Many Iranian analysts echo similar views. Hassan Hani-Zadeh, an Iranian expert of Middle Eastern affairs, told that the U.S. is seeking to “reestablish terrorists” in al-Tanf to reverse the latest gains by Damascus and Tehran. “Given the defeat of terrorist groups in Mosul and many Syrian regions such as Palmyra, Homs, Deir Ezzor and Homs, the Americans have realized that the six-year joint project by America, Britain, France, Saudi Arabia and Turkey to alter the political and military chessboard in Syria has failed… Therefore, American gunmen are stationed at the triangle of Syria-Jordan-Iraq shared border to take advantage of the situation and regroup other terrorist groups,” he claimed.
Doubts about Russia
Despite close cooperation between Russia and Iran over Syria, many in Iran remain suspicious of Moscow and caution that a potential secret bargain between the White House and the Kremlin may undercut Iranian interests in Syria and the broader region. “So far, Russia has acted as a mediator to avoid a confrontation between the U.S. and Iranian-backed forces in Syria. However, as indicated in the latest incidents and sporadic clashes, it is said that Russia has fallen short of carrying out this role and has even taken the side of America in some ways,” cautioned the article in Fararu. “This view was further reinforced after an agreement between Putin and Trump at the Hamburg summit,” it added.
From Tehran’s view, the expulsion of American troops from al-Tanf not only removes a long-term threat to the regime of Bashar al-Assad, but it also helps consolidate Iran’s strategic plans in Syria and the Levant region. “Liberating al-Tanf and clearing remaining areas from Daesh gives Iran access to the Mediterranean shores and northern borders of the occupied territories,” wrote . “There is evidence that Washington, in addition to consolidating its control over al-Tanf, is seeking to capture Abu Kamal region as well. It aims to control two strategic border crossings between Syria and Iraq after the defeat of the Islamic State. It appears that who first enters the battle with Daesh over Abu Kamal is important,” it added.
If the U.S. maintains control over these two strategic border crossings, according to the article, it will be able to prevent the ground lines of communications for Iranian-backed forces between Iraq and Syria. “A land route to Damascus not only strengthens security of the resistance axis, but it can also increase the resistance axis’s maneuverability power on the ground and its political bargaining power vis-à-vis the opposition.”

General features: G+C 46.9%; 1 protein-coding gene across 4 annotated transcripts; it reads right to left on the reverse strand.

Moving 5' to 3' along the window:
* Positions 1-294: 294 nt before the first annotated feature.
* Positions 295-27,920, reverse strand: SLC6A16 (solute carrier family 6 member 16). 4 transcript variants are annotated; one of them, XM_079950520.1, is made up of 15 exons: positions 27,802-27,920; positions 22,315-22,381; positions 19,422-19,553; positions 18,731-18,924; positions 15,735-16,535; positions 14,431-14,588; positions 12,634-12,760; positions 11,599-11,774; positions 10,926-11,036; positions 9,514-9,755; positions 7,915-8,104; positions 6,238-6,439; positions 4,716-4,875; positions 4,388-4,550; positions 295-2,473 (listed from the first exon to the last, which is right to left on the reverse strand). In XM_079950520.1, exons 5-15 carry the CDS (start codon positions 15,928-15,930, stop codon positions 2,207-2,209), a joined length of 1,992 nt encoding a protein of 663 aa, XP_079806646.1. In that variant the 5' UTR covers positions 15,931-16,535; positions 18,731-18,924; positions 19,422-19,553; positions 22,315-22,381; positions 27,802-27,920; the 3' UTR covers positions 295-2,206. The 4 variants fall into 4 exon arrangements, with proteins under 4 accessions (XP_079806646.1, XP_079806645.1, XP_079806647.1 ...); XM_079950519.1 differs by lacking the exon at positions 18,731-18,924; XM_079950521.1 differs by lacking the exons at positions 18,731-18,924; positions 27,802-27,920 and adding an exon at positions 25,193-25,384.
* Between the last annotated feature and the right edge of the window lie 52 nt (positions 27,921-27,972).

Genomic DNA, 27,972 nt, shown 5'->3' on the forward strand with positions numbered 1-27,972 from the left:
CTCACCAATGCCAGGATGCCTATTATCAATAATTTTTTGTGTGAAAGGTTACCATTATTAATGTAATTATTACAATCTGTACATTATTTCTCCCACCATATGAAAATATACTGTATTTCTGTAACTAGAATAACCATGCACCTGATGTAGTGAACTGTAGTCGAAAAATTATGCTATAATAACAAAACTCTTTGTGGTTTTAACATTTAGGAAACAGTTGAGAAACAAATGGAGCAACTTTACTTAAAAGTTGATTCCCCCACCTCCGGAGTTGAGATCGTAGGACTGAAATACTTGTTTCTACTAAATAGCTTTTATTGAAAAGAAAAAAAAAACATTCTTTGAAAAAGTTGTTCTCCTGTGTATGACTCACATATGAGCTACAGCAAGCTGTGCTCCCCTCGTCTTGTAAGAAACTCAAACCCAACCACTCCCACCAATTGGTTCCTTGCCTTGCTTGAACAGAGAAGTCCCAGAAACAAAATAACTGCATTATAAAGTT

Some Iranian outlets suggest that the U.S. is blocking Iranian access to al-Tanf region in order to ensure Israel’s security. “Washington is seeking to create a vacuum along the Iraqi-Syrian border in order to prevent the geographical connection of these two countries and the resistance axis so that it can ensure the security of Israel,” wrote Javan Online, another I.R.G.C. mouthpiece. “The Americans’ goal was to simultaneously advance from al-Tanf to the north and from Raqqa to the south so as to seize Deir Ezzor and divide Iraq and Syria. But this U.S. goal was defeated by the wisdom and courage of the resistance,” the article added.
Threat to Israel
The growing presence of the Nujaba group in southern Syria will also further alarm Israel. The group has declared that, after the defeat of the Islamic State, its next fight will be alongside the Lebanese Hezbollah against Israel from Syria. In March, the Nujaba movement that it had established a new brigade to seize the Golan Heights – claiming that “latest victories” against the Islamic State and Sunni rebels in Iraq and Syria have allowed the group and its allies to focus on Israel. Leaders of the group claimed that members of the new brigade are highly-trained, well-equipped and capable of fighting the Jewish state. “Israel is weaker than a spider web. Islamic resistance is capable of confronting the axis of evil and annihilating the occupying Zionist regime,” Akram al-Kaabi, the leader of the group told Lebanon-based Arabic-language al-Mayadeen news network.
Harakat al-Nujaba – also known as Harakat Hezbollah al-Nujaba – is a prominent Iraqi sectarian group that operates under the leadership of I.R.G.C. Quds Force commander Qassem Soleimani. It has been fighting in Syria since 2013. Kaabi has pledged allegiance to Iran’s Supreme Leader Ali Khamenei. The I.R.G.C. uses the Nujaba group not just to fight the Islamic State, but also as a pressure tool against the Baghdad government, regional countries, and the United States. Kaabi had that he would deploy more forces to Syria after the ouster of the Islamic State from Mosul.